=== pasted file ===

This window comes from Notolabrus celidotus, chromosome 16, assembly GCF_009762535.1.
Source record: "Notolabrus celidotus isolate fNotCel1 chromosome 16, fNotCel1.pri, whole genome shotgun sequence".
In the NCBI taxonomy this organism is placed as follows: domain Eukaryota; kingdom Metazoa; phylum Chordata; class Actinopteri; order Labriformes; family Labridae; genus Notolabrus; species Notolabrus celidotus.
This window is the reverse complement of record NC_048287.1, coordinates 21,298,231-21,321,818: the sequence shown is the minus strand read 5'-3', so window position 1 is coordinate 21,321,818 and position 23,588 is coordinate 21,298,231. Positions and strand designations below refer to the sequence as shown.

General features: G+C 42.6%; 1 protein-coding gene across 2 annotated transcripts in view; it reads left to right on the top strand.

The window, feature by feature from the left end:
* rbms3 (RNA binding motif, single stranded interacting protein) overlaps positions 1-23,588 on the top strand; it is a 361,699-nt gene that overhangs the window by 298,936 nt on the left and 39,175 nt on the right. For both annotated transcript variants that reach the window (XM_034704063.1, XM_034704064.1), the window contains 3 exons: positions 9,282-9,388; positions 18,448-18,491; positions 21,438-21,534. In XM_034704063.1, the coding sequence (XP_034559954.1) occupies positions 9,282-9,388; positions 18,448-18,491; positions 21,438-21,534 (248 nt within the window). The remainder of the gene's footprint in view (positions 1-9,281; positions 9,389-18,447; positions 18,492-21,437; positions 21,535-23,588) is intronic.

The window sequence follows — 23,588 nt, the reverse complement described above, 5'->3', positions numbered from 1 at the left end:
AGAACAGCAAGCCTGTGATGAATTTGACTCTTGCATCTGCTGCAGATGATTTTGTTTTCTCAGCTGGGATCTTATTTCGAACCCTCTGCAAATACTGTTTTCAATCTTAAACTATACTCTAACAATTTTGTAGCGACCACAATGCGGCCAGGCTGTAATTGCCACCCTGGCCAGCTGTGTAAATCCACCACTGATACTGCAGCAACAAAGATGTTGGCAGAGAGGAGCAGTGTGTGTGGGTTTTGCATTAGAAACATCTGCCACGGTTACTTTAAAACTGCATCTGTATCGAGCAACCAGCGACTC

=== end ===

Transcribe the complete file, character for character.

This window comes from Notolabrus celidotus, chromosome 16, assembly GCF_009762535.1.
Source record: "Notolabrus celidotus isolate fNotCel1 chromosome 16, fNotCel1.pri, whole genome shotgun sequence".
In the NCBI taxonomy this organism is placed as follows: domain Eukaryota; kingdom Metazoa; phylum Chordata; class Actinopteri; order Labriformes; family Labridae; genus Notolabrus; species Notolabrus celidotus.
This window is the reverse complement of record NC_048287.1, coordinates 21,298,231-21,321,818: the sequence shown is the minus strand read 5'-3', so window position 1 is coordinate 21,321,818 and position 23,588 is coordinate 21,298,231. Positions and strand designations below refer to the sequence as shown.

General features: G+C 42.6%; 1 protein-coding gene across 2 annotated transcripts in view; it reads left to right on the top strand.

The window, feature by feature from the left end:
* rbms3 (RNA binding motif, single stranded interacting protein) overlaps positions 1-23,588 on the top strand; it is a 361,699-nt gene that overhangs the window by 298,936 nt on the left and 39,175 nt on the right. For both annotated transcript variants that reach the window (XM_034704063.1, XM_034704064.1), the window contains 3 exons: positions 9,282-9,388; positions 18,448-18,491; positions 21,438-21,534. In XM_034704063.1, the coding sequence (XP_034559954.1) occupies positions 9,282-9,388; positions 18,448-18,491; positions 21,438-21,534 (248 nt within the window). The remainder of the gene's footprint in view (positions 1-9,281; positions 9,389-18,447; positions 18,492-21,437; positions 21,535-23,588) is intronic.

The window sequence follows — 23,588 nt, the reverse complement described above, 5'->3', positions numbered from 1 at the left end:
AGAACAGCAAGCCTGTGATGAATTTGACTCTTGCATCTGCTGCAGATGATTTTGTTTTCTCAGCTGGGATCTTATTTCGAACCCTCTGCAAATACTGTTTTCAATCTTAAACTATACTCTAACAATTTTGTAGCGACCACAATGCGGCCAGGCTGTAATTGCCACCCTGGCCAGCTGTGTAAATCCACCACTGATACTGCAGCAACAAAGATGTTGGCAGAGAGGAGCAGTGTGTGTGGGTTTTGCATTAGAAACATCTGCCACGGTTACTTTAAAACTGCATCTGTATCGAGCAACCAGCGACTC